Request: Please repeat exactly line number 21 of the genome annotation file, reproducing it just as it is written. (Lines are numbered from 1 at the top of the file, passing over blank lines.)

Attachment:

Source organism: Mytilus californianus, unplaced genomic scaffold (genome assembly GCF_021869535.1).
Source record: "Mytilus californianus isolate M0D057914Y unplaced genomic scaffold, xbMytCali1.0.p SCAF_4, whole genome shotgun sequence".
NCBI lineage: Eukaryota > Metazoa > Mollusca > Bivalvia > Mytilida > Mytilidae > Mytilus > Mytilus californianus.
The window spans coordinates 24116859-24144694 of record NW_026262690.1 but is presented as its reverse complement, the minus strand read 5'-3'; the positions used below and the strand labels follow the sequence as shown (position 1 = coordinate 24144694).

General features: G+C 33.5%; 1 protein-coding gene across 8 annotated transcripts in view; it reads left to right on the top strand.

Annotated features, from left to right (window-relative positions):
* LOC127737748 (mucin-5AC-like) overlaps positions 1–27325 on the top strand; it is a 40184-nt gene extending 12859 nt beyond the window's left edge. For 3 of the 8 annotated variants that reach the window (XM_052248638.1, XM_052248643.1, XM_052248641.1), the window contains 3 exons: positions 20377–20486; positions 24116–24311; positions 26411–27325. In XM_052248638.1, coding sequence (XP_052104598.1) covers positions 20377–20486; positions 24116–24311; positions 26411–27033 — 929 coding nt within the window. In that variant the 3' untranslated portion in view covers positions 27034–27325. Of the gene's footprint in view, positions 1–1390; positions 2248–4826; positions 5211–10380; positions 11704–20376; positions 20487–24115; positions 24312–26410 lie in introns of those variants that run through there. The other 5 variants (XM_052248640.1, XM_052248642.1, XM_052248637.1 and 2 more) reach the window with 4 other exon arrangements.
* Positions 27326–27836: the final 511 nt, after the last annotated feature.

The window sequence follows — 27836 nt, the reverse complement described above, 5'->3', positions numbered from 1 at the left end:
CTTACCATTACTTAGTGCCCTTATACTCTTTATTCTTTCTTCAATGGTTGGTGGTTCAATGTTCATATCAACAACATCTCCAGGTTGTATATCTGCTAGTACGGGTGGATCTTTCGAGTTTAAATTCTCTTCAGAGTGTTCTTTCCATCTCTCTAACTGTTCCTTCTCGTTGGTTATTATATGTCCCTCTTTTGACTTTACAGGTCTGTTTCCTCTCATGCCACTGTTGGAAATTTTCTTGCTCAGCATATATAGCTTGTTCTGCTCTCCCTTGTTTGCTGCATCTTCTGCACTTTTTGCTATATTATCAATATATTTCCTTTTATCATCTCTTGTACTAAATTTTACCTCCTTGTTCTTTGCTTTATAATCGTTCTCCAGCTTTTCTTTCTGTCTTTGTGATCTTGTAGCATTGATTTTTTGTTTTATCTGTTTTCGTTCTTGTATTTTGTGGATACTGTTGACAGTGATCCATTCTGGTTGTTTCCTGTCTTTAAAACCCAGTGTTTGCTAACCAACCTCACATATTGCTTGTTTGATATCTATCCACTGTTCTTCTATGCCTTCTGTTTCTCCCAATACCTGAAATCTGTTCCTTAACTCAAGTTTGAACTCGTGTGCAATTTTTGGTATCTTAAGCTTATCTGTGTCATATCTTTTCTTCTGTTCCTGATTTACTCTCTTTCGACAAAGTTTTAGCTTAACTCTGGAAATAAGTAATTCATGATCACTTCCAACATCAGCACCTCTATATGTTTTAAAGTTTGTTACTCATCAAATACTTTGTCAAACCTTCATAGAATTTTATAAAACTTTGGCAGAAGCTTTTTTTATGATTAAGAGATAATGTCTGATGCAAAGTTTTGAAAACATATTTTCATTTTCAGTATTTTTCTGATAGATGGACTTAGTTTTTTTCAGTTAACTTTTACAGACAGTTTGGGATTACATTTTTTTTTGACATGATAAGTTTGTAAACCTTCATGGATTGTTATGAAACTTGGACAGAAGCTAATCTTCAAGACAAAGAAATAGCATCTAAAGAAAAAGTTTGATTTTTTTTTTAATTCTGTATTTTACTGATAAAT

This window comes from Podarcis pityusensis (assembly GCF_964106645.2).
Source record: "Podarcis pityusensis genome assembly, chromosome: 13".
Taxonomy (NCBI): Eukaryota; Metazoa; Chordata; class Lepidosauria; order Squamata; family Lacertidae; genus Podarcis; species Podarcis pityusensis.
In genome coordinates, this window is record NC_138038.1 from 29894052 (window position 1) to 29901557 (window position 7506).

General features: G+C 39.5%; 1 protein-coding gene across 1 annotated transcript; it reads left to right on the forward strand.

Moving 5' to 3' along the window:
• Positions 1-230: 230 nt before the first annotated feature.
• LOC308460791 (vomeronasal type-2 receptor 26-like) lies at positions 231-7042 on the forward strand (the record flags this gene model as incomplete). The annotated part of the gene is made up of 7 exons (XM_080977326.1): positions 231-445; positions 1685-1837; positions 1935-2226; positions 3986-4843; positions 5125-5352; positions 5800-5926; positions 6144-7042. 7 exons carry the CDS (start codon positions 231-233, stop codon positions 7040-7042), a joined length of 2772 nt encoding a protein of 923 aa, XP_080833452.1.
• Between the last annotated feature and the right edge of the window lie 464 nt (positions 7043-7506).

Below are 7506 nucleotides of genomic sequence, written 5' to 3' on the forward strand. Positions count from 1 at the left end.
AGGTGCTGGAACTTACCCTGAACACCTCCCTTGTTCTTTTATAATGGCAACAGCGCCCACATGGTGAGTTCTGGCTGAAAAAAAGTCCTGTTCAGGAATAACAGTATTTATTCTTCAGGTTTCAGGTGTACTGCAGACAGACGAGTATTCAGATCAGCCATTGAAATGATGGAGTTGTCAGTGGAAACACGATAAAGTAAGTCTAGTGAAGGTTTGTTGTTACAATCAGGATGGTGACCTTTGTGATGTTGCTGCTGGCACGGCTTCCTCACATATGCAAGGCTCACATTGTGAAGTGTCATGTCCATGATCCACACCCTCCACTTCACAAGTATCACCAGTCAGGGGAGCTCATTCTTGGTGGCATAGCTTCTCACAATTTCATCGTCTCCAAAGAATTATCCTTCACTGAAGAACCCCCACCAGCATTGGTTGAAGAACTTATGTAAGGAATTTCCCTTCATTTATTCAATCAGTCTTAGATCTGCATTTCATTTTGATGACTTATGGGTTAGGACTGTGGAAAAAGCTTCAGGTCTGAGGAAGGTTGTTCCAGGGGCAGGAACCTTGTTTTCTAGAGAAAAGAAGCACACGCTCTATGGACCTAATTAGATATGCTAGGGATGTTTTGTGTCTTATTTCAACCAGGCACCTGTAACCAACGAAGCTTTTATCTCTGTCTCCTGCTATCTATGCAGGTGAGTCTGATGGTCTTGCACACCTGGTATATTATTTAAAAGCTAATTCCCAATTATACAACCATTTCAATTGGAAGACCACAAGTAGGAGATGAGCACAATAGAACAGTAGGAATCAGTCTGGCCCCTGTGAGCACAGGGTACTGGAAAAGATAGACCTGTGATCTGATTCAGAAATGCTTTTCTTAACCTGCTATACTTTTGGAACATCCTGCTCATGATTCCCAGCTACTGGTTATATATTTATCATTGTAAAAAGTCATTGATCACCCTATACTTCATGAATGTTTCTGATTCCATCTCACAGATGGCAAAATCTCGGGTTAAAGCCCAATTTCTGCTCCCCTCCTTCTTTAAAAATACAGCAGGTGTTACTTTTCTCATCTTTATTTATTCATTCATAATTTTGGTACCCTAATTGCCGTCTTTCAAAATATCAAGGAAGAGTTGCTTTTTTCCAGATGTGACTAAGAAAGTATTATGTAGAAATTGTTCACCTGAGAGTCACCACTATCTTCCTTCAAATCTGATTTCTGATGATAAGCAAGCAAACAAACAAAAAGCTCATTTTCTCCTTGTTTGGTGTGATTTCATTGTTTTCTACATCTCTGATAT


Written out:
AGGTGCTGGAACTTACCCTGAACACCTCCCTTGTTCTTTTATAATGGCAACAGCGCCCACATGGTGAGTTCTGGCTGAAAAAAAGTCCTGTTCAGGAATAACAGTATTTATTCTTCAGGTTTCAGGTGTACTGCAGACAGACGAGTATTCAGATCAGCCATTGAAATGATGGAGTTGTCAGTGGAAACACGATAAAGTAAGTCTAGTGAAGGTTTGTTGTTACAATCAGGATGGTGACCTTTGTGATGTTGCTGCTGGCACGGCTTCCTCACATATGCAAGGCTCACATTGTGAAGTGTCATGTCCATGATCCACACCCTCCACTTCACAAGTATCACCAGTCAGGGGAGCTCATTCTTGGTGGCATAGCTTCTCACAATTTCATCGTCTCCAAAGAATTATCCTTCACTGAAGAACCCCCACCAGCATTGGTTGAAGAACTTATGTAAGGAATTTCCCTTCATTTATTCAATCAGTCTTAGATCTGCATTTCATTTTGATGACTTATGGGTTAGGACTGTGGAAAAAGCTTCAGGTCTGAGGAAGGTTGTTCCAGGGGCAGGAACCTTGTTTTCTAGAGAAAAGAAGCACACGCTCTATGGACCTAATTAGATATGCTAGGGATGTTTTGTGTCTTATTTCAACCAGGCACCTGTAACCAACGAAGCTTTTATCTCTGTCTCCTGCTATCTATGCAGGTGAGTCTGATGGTCTTGCACACCTGGTATATTATTTAAAAGCTAATTCCCAATTATACAACCATTTCAATTGGAAGACCACAAGTAGGAGATGAGCACAATAGAACAGTAGGAATCAGTCTGGCCCCTGTGAGCACAGGGTACTGGAAAAGATAGACCTGTGATCTGATTCAGAAATGCTTTTCTTAACCTGCTATACTTTTGGAACATCCTGCTCATGATTCCCAGCTACTGGTTATATATTTATCATTGTAAAAAGTCATTGATCACCCTATACTTCATGAATGTTTCTGATTCCATCTCACAGATGGCAAAATCTCGGGTTAAAGCCCAATTTCTGCTCCCCTCCTTCTTTAAAAATACAGCAGGTGTTACTTTTCTCATCTTTATTTATTCATTCATAATTTTGGTACCCTAATTGCCGTCTTTCAAAATATCAAGGAAGAGTTGCTTTTTTCCAGATGTGACTAAGAAAGTATTATGTAGAAATTGTTCACCTGAGAGTCACCACTATCTTCCTTCAAATCTGATTTCTGATGATAAGCAAGCAAACAAACAAAAAGCTCATTTTCTCCTTGTTTGGTGTGATTTCATTGTTTTCTACATCTCTGATAT